my general question is, whether this stark contrast in finishing is something people have come across before.
The last house I purchased and renovated had red oak hardwood in not one, not two, not three, but FOUR different stains throughout. The house is 1400 sq ft.
I later learned the prior three owners were artists of varying degree.
I think the solution can be even easier. Most hardware stores will carry uneven transition pieces. They're almost always wood and often are available in a variety of colored stains to match the wood floor. They are beveled in the front, so you don't have any tripping hazard, and they can be easily negotiated by wheeled devices (walkers, etc)
You'll probably ...
I wanted to mention one thorny detail in addition to the other answer. The edge of the hardwood, presumably where it was under the baseboard molding and or drywall, looks quite different from the rest of the wood. This might be because the floor was once refinished by sanding and this section was left out.
Also, good chance that the board ends don't line up ...
Updated based on revisions to the question.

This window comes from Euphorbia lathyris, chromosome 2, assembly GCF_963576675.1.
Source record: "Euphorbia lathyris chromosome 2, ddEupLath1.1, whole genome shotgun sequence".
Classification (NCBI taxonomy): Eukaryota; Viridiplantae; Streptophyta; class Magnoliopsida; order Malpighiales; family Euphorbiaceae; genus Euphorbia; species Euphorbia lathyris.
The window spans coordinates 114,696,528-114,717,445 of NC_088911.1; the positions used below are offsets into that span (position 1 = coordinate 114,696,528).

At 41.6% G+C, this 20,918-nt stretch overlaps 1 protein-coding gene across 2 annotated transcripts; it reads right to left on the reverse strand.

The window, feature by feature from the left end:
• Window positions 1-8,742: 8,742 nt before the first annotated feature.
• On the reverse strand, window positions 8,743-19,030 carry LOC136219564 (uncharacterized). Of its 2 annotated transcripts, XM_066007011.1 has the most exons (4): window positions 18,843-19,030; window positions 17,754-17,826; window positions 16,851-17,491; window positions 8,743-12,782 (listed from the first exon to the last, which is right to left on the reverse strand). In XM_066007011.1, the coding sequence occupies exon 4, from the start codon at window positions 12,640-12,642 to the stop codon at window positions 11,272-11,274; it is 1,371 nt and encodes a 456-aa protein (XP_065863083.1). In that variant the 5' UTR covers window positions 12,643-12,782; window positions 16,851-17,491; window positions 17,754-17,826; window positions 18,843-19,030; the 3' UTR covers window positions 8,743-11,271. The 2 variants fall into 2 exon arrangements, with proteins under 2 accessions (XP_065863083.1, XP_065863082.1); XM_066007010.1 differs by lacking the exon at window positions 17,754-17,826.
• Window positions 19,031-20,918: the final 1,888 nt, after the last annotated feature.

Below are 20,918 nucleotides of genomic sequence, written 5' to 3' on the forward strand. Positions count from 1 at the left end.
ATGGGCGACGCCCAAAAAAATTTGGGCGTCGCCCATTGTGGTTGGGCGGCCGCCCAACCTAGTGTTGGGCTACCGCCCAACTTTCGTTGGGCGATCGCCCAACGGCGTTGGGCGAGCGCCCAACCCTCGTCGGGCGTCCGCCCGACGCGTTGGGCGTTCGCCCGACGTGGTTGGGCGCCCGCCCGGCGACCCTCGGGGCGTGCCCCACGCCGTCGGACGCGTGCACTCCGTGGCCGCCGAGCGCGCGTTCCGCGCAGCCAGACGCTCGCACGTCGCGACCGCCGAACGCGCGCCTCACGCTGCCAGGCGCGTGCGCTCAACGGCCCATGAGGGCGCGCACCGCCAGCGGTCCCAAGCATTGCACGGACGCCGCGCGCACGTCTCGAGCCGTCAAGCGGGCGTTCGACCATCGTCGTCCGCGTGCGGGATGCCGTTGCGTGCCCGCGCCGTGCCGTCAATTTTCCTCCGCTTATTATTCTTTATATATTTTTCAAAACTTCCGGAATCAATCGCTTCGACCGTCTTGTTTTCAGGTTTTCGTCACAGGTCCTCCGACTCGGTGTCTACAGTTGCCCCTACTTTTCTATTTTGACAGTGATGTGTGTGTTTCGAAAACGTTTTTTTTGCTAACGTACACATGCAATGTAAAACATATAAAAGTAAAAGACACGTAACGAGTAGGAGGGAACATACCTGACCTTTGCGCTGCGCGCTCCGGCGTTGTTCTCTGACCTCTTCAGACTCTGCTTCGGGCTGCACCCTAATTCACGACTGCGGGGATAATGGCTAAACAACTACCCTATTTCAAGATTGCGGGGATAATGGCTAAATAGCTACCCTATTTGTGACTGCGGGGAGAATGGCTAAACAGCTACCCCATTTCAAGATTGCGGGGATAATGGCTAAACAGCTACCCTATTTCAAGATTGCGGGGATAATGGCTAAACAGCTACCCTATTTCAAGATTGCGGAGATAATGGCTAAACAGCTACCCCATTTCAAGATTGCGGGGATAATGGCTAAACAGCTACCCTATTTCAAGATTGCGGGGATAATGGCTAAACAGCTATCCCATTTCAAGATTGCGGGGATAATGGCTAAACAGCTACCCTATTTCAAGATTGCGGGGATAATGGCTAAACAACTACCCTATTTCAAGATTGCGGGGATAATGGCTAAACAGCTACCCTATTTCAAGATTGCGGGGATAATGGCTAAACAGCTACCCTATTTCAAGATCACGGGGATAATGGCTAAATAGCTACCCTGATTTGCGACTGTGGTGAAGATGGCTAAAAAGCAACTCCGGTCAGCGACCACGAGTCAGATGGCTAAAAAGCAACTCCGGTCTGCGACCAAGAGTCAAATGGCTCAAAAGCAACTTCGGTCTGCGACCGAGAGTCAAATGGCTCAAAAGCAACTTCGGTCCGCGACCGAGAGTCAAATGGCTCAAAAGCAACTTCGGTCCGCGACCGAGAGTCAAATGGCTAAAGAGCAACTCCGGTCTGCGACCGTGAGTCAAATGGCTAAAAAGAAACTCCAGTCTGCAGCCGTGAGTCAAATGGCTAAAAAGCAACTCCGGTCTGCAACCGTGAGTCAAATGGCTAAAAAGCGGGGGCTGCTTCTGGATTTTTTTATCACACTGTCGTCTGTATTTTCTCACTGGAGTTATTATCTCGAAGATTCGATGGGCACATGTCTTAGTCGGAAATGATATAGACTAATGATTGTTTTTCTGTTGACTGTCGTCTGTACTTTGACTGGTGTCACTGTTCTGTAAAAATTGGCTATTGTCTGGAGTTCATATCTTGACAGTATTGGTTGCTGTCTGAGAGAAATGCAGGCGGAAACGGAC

The way I see it you have two options, neither of which is nearly as complicated as your proposed solution.
Install a tile accent row with a beveled or bullnose edge or reducing edger (metal trim). This could be from leftover original tile or something else. 1/2" cement board on the subfloor boards will be ...
No, do not add bridging between open web floor trusses. @Jasen is exactly correct.
Bridging, blocking, etc. does not add much strength for bending anyway. It would be better to add a bearing wall or reduce the span if possible. However, you can’t just add a bearing wall without having the manufacturer verify where it will need to be installed. Then, of ...
consult the engineer.
the bridging transfers loads on the top of the joist to the bottom of the adjacent joists. if the joists are solid lumber this is not a problem, but if they are wooden I beams, the loads could cause the bottom chord to separate from the web. and on trusses could cause the bottom rail to bend